1. Cape Coral, Florida

  1. Cedar Rapids, Iowa

10 Clever Moments of TV Foreshadowing You Might Have Missed

Gene Page, AMC
Gene Page, AMC

Spoiler alert! Sometimes TV shows shock their audiences with mind-blowing twists and surprises, but the writers are often clever enough to foreshadow these events with very subtle references. Here are 10 of them.

**Many spoilers ahead.**

1. The Walking Dead

During season five of The Walking Dead, Glenn (Steven Yeun) picks up a baseball bat a few times in the Alexandria Safe-Zone. He was also almost killed by one at Terminus at the beginning of the season. Two seasons later, Negan (Jeffrey Dean Morgan) brutally kills Glenn with his barbed-wire baseball bat (a.k.a. Lucille) during the season seven premiere.

2. Breaking Bad

In Breaking Bad's second season finale, a Boeing 737 crashes over Albuquerque, New Mexico. While the event was hinted at throughout the season during the black-and-white teasers at the beginning of each episode, the titles of certain episodes predicted the crash altogether. The titles “Seven Thirty-Seven,” “Down,” “Over,” and “ABQ” spell out the phrase “737 Down Over ABQ,” which is the airport code for the Albuquerque International Sunport.

3. Game Of Thrones

In “The Mountain and the Viper,” a season 4 episode of Game of Thrones, Petyr "Littlefinger" Baelish (Aidan Gillen) tells his stepson, Robin Arryn (Lino Facioli), “People die at their dinner tables. They die in their beds. They die squatting over their chamber pots. Everybody dies sooner or later. And don’t worry about your death. Worry about your life. Take charge of your life for as long as it lasts.”

Throughout that same season, viewers see King Joffrey Baratheon (Jack Gleeson) die at a dinner table during his wedding and watch Tyrion Lannister (Peter Dinklage) strangle his former lover, Shae (Sibel Kekilli), in bed, before killing his father, Tywin (Charles Dance), while he’s sitting on a toilet.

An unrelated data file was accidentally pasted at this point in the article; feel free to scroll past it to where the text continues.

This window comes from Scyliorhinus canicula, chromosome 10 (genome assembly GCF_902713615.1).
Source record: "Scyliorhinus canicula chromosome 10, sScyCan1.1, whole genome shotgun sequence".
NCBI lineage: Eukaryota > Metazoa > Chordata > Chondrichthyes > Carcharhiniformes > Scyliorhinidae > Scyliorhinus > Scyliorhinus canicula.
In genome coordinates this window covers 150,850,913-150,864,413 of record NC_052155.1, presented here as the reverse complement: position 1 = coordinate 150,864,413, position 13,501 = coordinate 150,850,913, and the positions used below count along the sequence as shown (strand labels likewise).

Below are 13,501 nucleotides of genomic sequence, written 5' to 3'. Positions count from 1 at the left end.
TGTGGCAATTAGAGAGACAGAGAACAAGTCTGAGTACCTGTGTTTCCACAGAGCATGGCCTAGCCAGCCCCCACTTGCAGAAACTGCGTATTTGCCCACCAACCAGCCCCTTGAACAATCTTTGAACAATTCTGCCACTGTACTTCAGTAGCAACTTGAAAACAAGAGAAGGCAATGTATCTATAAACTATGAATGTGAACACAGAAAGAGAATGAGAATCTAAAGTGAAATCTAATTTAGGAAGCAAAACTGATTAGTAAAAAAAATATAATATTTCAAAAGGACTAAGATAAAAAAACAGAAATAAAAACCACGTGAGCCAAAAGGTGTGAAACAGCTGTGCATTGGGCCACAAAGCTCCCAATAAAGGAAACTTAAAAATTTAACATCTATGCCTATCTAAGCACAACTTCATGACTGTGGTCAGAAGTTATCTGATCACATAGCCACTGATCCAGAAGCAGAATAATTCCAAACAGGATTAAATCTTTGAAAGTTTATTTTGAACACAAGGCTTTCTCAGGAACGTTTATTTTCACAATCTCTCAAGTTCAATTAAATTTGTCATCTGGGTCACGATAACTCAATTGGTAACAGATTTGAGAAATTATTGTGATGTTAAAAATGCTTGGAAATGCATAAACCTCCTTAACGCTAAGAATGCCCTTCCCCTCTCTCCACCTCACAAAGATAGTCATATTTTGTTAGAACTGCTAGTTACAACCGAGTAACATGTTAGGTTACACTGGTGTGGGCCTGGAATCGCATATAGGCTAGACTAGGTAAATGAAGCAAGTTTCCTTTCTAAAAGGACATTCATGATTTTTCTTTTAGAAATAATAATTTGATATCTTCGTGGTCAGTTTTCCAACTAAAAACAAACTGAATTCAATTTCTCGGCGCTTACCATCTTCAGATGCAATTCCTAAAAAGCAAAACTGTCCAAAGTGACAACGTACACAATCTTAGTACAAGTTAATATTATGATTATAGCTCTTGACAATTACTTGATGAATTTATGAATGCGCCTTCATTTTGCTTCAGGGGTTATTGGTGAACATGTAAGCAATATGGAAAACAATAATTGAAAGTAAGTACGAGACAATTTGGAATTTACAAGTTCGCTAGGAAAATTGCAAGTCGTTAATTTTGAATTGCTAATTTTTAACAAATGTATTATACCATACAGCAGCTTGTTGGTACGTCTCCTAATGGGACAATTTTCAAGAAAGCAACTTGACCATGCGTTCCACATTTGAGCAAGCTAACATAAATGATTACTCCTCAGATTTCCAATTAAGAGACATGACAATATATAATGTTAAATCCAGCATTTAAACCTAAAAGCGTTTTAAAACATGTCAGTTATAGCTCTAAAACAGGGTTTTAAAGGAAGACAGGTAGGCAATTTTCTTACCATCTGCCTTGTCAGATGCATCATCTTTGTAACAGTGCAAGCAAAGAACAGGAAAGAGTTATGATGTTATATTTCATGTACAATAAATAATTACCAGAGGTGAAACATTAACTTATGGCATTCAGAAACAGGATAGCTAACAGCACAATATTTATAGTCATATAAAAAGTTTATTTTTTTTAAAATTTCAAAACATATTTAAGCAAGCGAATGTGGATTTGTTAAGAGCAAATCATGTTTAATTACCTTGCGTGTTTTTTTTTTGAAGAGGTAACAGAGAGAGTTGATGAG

4. Arrested Development

Throughout seasons 1 and 2 of Arrested Development, there are a number of references that foretell Buster Bluth (Tony Hale) losing his hand. In “Out on a Limb,” Buster is sitting on a bus stop bench with an ad for Army Officers, but the way he’s sitting hides most of the ad, so it reads “Arm Off” instead. Earlier in season 2, Buster says “Wow, I never thought I’d miss a hand so much,” when he sees his long lost hand-shaped chair in his housekeeper’s home.

5. Buffy The Vampire Slayer

In season 4 of Buffy the Vampire Slayer, Willow (Alyson Hannigan) comes out as gay and begins a relationship with Tara (Amber Benson). However, in the episode “Doppelgangland” in season 3, a vampire version of Willow appears after a spell is accidentally cast. After Buffy (Sarah Michelle Gellar) and Angel (David Boreanaz) capture the vampire Willow, the real Willow takes a look at her vampire-self and comments, "That's me as a vampire? I'm so evil and skanky. And I think I'm kinda gay!"

6. Futurama

In the very first episode of Futurama, "Space Pilot 3000," Fry (Billy West) is accidentally frozen and wakes up 1000 years later. Just before he falls into the cryotube, in a blink-and-you'll-miss-it moment, you can see a small shadowy figure under a desk in the Applied Cryogenics office. In the season four episode “The Why of Fry,” it was revealed that Nibbler (Frank Welker) was hiding in the shadows. He planned to freeze Fry in the past, so that he could save the universe in the future. According to co-creator Matt Groening, “What we tried to do is we tried to lay in a lot of little secrets in this episode that would pay off later.”